What Jesus said here in verse 48, is a direct quotation from the book of Isaiah, when God told Isaiah what the future will be like when God judges the world: “And they will go out and look on the dead bodies of those who rebelled against me; the worms that eat them will not die, the fire that burns them will not be quenched, and they will be loathsome to all mankind.” (Isaiah chapter 66 verse 24 – NIV)

So, there appear to be two places for the souls of people who do not believe in God: –

  1. Sheol/Hades, which is a hopeless place of emptiness and complete separation from God.
  2. The fire, which Jesus likened to the unending fires of the Jerusalem city dump.
    When Jesus used the comparison of the city dump for the place where unrighteous souls are thrown, you can really appreciate what a horrible fate this is for your soul.
    Not only will your soul be completely separated from God and cast into the dump with all the other rubbish, but your soul will also suffer the agony of burning in a fire that never goes out.

Which place do the souls of unsaved people go to?
To the place of emptiness and hopelessness and complete separation from God?
Or, the place that resembles the hopelessness, suffering and perpetual fires of the Jerusalem city dump?

Unfortunately: both places!

This truth is clarified in the last book of the Bible, when John describes what Jesus Christ reveals to him.
‘I saw a Great White Throne and the One Enthroned.  Nothing could stand before or against the Presence, nothing in Heaven, nothing on earth.  And then I saw all the dead, great and small, standing there—before the Throne!  And books were opened.  Then another book was opened: the Book of Life.  The dead were judged by what was written in the books, by the way they had lived.  Sea released its dead, Death and Hell turned in their dead.  Each man and woman was judged by the way he or she had lived.  Then Death and Hell were hurled into Lake Fire.  This is the second death—Lake Fire.  Anyone whose name was not found inscribed in the Book of Life was hurled into Lake Fire.” (Revelation chapter 20 verses 11 to 15 – MSG)

This revelation should make you sit up and pay attention.  Because if you die in your sinful condition your soul will go to the hopeless place of emptiness and complete separation from God.
And ultimately, there will be a Judgment.

At the Judgment, all the souls that have been waiting in the hopeless place of emptiness and complete separation from God, whose names are not written in the Book of Life, will be thrown into the Lake of Fire.
Jesus explained to his disciples what will happen at the end of the world:  “The Son of Man will send his angels, and they will remove from his Kingdom everything that causes sin and all who do evil.  And the angels will throw them into the fiery furnace, where there will be weeping and gnashing of teeth.  Then the righteous will shine like the sun in their Father’s Kingdom.” (Matthew chapter 13 verses 41 to 43 – NLT)
And a few verses later, Jesus repeats his warning, stating:  “The angels will come and separate the wicked people from the righteous, throwing the wicked into the fiery furnace, where there will be weeping and gnashing of teeth.” (Matthew chapter 13 verses 49 and 50 – NLT)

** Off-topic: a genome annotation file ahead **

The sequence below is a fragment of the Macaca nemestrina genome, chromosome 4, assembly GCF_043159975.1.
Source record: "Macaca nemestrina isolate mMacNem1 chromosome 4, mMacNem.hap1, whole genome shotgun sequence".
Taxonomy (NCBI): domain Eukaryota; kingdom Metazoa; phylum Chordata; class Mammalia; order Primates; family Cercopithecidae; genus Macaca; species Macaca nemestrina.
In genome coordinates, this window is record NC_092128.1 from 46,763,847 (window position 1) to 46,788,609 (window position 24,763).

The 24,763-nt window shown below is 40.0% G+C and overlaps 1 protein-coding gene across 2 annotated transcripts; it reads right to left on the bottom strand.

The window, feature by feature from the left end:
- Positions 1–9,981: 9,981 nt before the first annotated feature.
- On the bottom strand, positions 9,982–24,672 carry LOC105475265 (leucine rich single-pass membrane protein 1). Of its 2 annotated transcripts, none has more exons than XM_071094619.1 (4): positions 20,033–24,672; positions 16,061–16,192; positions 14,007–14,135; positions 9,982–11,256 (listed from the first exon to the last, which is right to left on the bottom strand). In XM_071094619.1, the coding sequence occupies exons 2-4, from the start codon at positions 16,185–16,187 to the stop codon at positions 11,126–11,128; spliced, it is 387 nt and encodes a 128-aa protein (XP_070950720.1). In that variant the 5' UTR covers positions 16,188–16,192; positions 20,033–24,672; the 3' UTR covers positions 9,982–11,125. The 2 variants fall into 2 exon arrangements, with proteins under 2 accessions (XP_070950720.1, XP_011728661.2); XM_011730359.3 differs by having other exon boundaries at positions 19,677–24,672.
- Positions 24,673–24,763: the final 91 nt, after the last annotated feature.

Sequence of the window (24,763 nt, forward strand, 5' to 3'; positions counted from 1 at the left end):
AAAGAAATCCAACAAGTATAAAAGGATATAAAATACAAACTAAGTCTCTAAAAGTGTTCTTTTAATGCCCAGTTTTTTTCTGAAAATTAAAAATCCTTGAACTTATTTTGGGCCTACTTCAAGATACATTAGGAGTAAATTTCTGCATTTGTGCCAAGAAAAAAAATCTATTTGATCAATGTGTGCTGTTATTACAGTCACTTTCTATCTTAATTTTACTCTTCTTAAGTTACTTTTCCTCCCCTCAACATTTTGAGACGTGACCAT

In both of these statements, Jesus does not use the word Sheol, or Hades, or Gehenna: Jesus states very clearly that the souls of people who are not righteous will be thrown into the fire.
“But as for the cowardly, the faithless, the detestable, as for murderers, the sexually immoral, sorcerers, idolaters, and all liars, their portion will be in the lake that burns with fire and sulfur, which is the second death.” (Revelation chapter 21 verse 8 – ESV)

Don’t be thinking that the Lake of Fire will be the end of the matter, that your soul will finally be burnt up, and your suffering finally extinguished to nothingness.
I’m afraid that’s not the end of your misery.
 ‘Then the devil, who had deceived them, was thrown into the fiery lake of burning sulfur, joining the beast and the false prophet.  There they will be tormented day and night forever and ever.” (Revelation chapter 20 verse 10 – NLT)

Forever and ever! that’s an eternity of suffering.

Why risk eternal suffering, when God freely offers you salvation?
“For God so loved the world, that he gave his only Son, that whoever believes in him should not perish but have eternal life.  For God did not send his Son into the world to condemn the world, but in order that the world might be saved through him” (John chapter 3 verses 16 and 17 – ESV)

I know that when I die, my soul will not end up in the Lake of Fire.  I know this because when I asked God to forgive my sins, he forgave me: I have been saved from that destiny: this is the good message that the New Testament makes this perfectly clear many times over.

“The message is very close at hand; it is on your lips and in your heart.”  And that message is the very message about faith that we preach: If you openly declare that Jesus is Lord and believe in your heart that God raised him from the dead, you will be saved.  For it is by believing in your heart that you are made right with God, and it is by openly declaring your faith that you are saved.’ (Romans chapter 10 verses 8 to 10 – NLT)